Revenge is like a flower. That’s from a poem by J.R. Austerlitz, a poet in the spirit of Baudelaire, with a little old German stingy logic thrown in. Revenge is like a flower. J.R. didn’t specify but I think he must have meant you add water (beer) and it blooms, it spreads open its petals and the dark dank smell of moist earth fills the room, seeps into corners and settles in for good. I’m familiar with that. It freaks me out at night. It’s one of the things that keeps me up. It calls to me. It wants me to lay down in it, to roll myself up in it until I stink, and I resist but it promises me I can sleep and that thought is so attractive I have an orgasm just considering it.


There is a set of boards stacked up in the hallway outside my room that I have to climb up and then down to get to the kitchen, boards I inherited from the previous tenant who perhaps had some practical use in mind, a potential penitential something, an object he was going to build to immolate himself, a construct that would clarify the thing going haywire in his brain, or maybe that’s just me and my wacky imagination. Worse things could happen, they say, but I don’t want to know what. Tick tock, tick tock. My skin is itchy, I broke the clock. I’ve got a fever, but where’s my sock? Tick tock.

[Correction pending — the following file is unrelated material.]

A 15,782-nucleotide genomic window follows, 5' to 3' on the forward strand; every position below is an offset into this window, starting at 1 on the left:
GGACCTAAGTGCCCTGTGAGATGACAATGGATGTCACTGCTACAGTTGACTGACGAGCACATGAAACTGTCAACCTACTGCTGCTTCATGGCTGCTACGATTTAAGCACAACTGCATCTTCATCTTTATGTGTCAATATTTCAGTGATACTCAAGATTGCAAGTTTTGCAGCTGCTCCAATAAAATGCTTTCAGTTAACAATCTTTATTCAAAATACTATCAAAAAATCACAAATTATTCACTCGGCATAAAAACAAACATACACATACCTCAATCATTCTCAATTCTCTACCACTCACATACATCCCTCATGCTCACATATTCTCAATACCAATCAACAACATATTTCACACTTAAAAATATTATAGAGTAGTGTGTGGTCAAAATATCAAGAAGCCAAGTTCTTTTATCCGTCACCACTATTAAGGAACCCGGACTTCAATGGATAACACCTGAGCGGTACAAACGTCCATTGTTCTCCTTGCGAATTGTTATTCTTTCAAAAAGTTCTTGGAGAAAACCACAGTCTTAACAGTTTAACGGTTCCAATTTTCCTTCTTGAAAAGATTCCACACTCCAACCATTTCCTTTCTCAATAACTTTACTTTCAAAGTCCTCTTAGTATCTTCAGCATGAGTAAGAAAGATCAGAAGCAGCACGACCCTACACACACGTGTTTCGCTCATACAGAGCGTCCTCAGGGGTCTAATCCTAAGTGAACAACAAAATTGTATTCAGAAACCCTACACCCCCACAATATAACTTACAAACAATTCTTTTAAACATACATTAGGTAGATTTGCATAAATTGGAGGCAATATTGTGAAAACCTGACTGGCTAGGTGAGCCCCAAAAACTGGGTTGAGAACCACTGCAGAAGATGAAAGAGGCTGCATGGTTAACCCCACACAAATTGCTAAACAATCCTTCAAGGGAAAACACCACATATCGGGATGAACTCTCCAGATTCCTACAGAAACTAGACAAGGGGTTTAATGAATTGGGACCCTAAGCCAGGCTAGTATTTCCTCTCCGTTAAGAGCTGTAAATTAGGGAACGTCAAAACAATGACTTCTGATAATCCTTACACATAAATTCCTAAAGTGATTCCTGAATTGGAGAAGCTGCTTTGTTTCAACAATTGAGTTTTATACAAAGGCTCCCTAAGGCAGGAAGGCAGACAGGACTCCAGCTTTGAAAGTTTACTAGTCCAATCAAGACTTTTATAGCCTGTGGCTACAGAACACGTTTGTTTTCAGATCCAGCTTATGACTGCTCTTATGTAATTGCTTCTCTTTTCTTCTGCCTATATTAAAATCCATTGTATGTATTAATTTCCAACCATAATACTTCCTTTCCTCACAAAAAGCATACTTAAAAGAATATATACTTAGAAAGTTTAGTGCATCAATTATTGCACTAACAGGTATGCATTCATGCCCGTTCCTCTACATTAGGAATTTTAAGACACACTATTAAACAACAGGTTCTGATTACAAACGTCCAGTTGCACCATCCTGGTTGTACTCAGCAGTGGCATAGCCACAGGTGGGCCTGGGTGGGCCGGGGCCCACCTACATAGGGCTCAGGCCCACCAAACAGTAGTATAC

So Todd calls and he says, did you hear the great news about Gordon? I said no, what’s the news. So Todd says, he got the job at Apollo. He got the job, I repeated and had to sit down, I felt so heavy. So Todd says it again, he got the job, and adds, it pays twenty. It pays twenty, I said, leaning back against the wall, leaden. It pays twenty. Huh, I said. So Todd says, aren’t you happy, and I said, what for would I be happy. For Gordon, Todd says, and his voice is hard as enamel. I know Todd, I know that tone, you could slide down the gutter on that slick. You don’t know, I told him. You don’t know what my life is like. You don’t know what I’ve been going through. You don’t know anything about me. So Todd says that everyone he told about Gordon said how happy they were. This is something I can’t substantiate and don’t believe and who are these so-called “everyone” and what’s it all got to do with me, anyway? Fuck Gordon. And fuck Todd.


So Todd repeats it, that everyone is happy for Gordon, everyone but me, and I was about to say—and then Todd ends the connection. By the time I collapse on the bed I’m hot with rage and burst into tears, which are hot too, and after a while of desperate racking sobs, during which I realize I have lost Todd as a friend, and Gordon too, and of course all the people who are so happy for him, all of them lost to me once they’ve heard.


Then I hear the train and I look at the clock, right on time, and I smell that dank smell rising from the corners of the room, and you know what? I know just what to do.




Barry Jay Kaplan’s recent fiction has been published in Chiral Mad, Descant, Kerouac’s Dog, Bryant Literary Review, Upstreet, Talking River, Perigee, Amarillo Bay, Storyglossia, Brink, Apple Valley Review, Drum, This and others. His stories “His Wife” and “India” are Pushcart Prize nominees. “His Wife” is also one of five stories selected for Best of the Net Anthology 2008. “A Man of the World” was nominated for the Million Writers Award for 2010. His novels include Black Orchid and Biscayne.